Gosh, it’s almost like they’re all Democrats for the way they want more money for the lack of results these employees are giving  us.

Oh wait…..

Leave a Comment

  • mer

    School budgets should be tied to X-dollars per pupil plus any debt servicing. Enrollment goes down, total budget should go down. The decreasing enrollment plus increasing budget is what makes no sense at all to a taxpayer.

    • DNH

      There’s an economy of scale with a large enrollment that disappears as the number of students is reduced. Administrative staff, building maintenance, utilities — all these costs have a floor that they don’t drop below even if a school is mostly empty.

      Outsourcing to private schools (See the Croydon case) and consolidated school districts are two effective ways to control costs, but towns can still face a big tax bill if they have special needs students or can’t broker a deal with neighboring towns.

  • Ed Naile

    Whole lot of spending, sapping the municipality’s wealth, creating little of value.

    • Bruce Currie

      Spoken like the Philistine you are. In fact, good schools improve real estate values, and the overall quality of life in a community.

      • Ed Naile

        I believe it was YOUR school superintendent who sold that false belief to taxpayers in Hillsboro/Deering.
        Dr. Corrivieu – the “I’m going to turn a school around and retire.” salesman and construction guru.
        Let’s see, the budget went from $7 million to $20 million in a few years with a huge drop in students.
        Exactly where was the return for that investment in increased property values?
        Also, I caught Dr. Corrivieu with a quiet little plan to get a bonus for passing a school bond. Once exposed in the local papers that ILLEGAL payoff for a political action.
        The wording went like this:
        “The Superintendent will receive a bonus for helping pass a school construction bond.”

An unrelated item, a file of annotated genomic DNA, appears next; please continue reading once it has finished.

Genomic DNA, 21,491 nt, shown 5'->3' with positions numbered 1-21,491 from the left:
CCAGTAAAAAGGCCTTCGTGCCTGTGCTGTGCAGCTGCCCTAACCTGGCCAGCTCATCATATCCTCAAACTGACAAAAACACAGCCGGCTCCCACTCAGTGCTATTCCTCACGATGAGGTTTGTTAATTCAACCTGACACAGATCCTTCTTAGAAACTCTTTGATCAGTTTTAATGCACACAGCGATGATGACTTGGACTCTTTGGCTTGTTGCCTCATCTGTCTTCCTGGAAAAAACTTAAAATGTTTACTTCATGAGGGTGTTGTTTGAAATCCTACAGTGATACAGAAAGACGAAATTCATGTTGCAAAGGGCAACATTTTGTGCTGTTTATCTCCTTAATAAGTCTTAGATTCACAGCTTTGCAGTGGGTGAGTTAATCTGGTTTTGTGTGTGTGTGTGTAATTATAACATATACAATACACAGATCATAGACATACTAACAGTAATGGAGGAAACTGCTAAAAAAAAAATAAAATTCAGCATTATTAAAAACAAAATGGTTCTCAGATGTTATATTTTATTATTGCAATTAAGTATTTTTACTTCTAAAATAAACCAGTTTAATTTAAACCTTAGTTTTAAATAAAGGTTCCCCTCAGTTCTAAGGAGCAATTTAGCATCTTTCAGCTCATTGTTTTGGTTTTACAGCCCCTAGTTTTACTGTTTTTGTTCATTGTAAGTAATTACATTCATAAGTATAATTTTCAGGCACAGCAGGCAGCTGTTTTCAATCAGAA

Once I pointed out, publicly, that since there was not even a mention of how much the “bonus” would be, the good doctor would claim it was intended to be ten times higher than offered – after the passage of the bond.
        Then the school board would, like they always do, settle for a higher amount rather than fight it out in court. (See Weare Police Dept. for payoffs to bad employees.)
        When another paper in Hillsboro claimed I was misinforming people about the issue I published a copy of the plan the school board signed.
        Remember, I live in Deering and see what goes on at your school.
        Higher paid incompetent teachers are not better teachers.
        SAU #34 is little more than a jobs program for local mothers and the standard government school cabal. The more employees of the school in town, the faster budgets get passed.
        At least I am informed Philistine. Though I feel I am more of a Visigoth.

  • DNH

    That $22K per student, is that the median or the mean? A few special needs students could really skew the average.

    • Ed Naile

      Now we are getting to the heart of the issue.
      In a private school you would expect to know how many special needs students are being educated.
      Not so in the government school. The special needs account is where budgets are padded. And over the years the schools and courts have consolidated their efforts to keep that account secret from the taxpayers.

  • Bruce Currie

    Critics of public schools should feel free to take a sample SBCC test here: https://www.smarterbalanced.org/assessments/practice-and-training-tests/

    Passing grades for the SBCC have been set at the “Proficient” level, based upon results from federal NAEP test results. In the past, “Basic” had always been regarded as a passing score on standardized tests, akin to a “C”. “Proficient” was considered equivalent to a high B or even an A -. Not any more. Most kids who take the S-B tests will fall short of “proficient”, as they always have. The test is designed to fail more than half of students. The CC is supposed to be about “college and career readiness”. But how can one test be suitable for the student bound for an Ivy League school, the one who intends to become a plumber, and the one who plans to join the military?

    • Navy Nuke

      Took one… not impressed.